The brick walls are connected to the substructure using T-shaped brackets, while the slabs are mechanically fixed and overlaid with milled ceramics and grooves with aluminum profiles, where the four support hooks are attached. A strip of structural adhesive between the back of the slab and the side wings of the profile is applied to ensure proper load distribution in windy conditions. Additionally, to maintain material continuity, comb joints are inserted every 3-4 slabs.[62]

To increase robustness and resistance and provide an adequate support system, the load-bearing walls are constructed using regular brick blocks (25.0×19×48 cm) rectified to a specific weight of 800 kg/m³. This ensures that the extreme value of the load-bearing capacity (breaking load) is approximately 7 kN, as experimentally measured.[62] Stainless steel (18% chromium, 8% nickel) clamps, equipped with anti-drip washers and hanging outward, are also applied to maintain thermal insulation properties without compromising the structural integrity.[63]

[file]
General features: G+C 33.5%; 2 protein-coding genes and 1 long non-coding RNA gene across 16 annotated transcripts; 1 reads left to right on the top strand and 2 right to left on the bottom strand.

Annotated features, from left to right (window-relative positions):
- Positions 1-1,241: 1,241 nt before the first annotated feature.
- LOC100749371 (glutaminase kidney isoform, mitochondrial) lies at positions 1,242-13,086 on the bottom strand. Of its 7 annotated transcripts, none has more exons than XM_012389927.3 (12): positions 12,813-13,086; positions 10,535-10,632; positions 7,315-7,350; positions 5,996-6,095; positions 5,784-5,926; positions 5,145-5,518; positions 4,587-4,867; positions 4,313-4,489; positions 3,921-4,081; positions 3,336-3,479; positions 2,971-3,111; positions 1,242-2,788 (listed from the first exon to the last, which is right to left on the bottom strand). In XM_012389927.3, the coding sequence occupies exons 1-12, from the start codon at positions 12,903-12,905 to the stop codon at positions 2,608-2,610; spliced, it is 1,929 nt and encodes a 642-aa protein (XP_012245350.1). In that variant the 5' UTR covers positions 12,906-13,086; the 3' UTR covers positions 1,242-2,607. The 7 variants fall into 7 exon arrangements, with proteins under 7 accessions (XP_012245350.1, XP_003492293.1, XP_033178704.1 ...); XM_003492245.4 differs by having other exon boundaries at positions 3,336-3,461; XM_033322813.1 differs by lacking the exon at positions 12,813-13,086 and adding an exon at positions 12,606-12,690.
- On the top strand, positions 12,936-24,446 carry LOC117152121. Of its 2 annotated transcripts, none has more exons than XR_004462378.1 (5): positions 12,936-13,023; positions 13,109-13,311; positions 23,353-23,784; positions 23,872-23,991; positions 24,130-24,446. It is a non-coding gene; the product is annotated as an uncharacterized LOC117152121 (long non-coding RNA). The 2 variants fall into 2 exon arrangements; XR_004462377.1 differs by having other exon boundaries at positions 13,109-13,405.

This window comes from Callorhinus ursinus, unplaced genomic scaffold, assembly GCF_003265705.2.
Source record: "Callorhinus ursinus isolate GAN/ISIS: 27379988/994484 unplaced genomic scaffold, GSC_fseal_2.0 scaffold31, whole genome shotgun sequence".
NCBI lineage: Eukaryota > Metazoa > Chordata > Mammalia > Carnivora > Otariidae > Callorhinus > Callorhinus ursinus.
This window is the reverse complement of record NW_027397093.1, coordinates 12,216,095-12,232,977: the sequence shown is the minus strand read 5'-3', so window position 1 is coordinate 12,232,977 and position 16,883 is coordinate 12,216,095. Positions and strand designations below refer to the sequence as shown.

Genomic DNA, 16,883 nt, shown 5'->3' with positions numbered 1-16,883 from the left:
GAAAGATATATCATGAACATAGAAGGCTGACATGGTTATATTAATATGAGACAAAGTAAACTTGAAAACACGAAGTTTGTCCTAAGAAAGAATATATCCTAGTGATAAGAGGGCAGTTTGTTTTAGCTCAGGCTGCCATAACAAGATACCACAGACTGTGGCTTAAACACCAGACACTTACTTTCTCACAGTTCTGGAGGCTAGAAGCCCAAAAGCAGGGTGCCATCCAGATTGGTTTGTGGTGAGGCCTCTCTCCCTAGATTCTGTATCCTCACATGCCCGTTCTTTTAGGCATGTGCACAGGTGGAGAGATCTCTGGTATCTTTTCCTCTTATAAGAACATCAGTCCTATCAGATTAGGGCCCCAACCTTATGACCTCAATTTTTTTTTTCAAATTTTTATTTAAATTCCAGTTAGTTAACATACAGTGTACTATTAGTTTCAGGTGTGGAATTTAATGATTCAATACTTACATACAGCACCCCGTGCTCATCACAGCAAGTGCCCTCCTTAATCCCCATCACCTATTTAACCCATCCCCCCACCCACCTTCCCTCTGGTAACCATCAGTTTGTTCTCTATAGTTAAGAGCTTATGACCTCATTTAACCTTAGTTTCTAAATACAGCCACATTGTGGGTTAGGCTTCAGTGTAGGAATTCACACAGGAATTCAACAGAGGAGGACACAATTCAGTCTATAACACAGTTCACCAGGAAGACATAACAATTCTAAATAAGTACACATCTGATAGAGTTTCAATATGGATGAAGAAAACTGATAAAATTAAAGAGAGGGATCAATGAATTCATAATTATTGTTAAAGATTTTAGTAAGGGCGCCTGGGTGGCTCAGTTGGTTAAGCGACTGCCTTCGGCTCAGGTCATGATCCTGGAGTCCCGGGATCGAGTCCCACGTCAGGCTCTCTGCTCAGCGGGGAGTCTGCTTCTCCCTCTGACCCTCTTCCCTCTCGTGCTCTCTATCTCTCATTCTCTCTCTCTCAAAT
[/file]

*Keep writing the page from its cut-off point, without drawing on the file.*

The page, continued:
1. ^ The technique of so-called "marsh meadows" involves constantly submerging crops with a thin layer of water, thus promoting the agricultural recovery of marshes and ponds. These irrigated meadows are characteristic of the lowlands of Lombardy, where the optimization of land productivity through proper water drainage was already widespread. For more information, see: Alessandro Vivenza. "Marcita" (in Italian). Treccani. Retrieved 9 January 2016.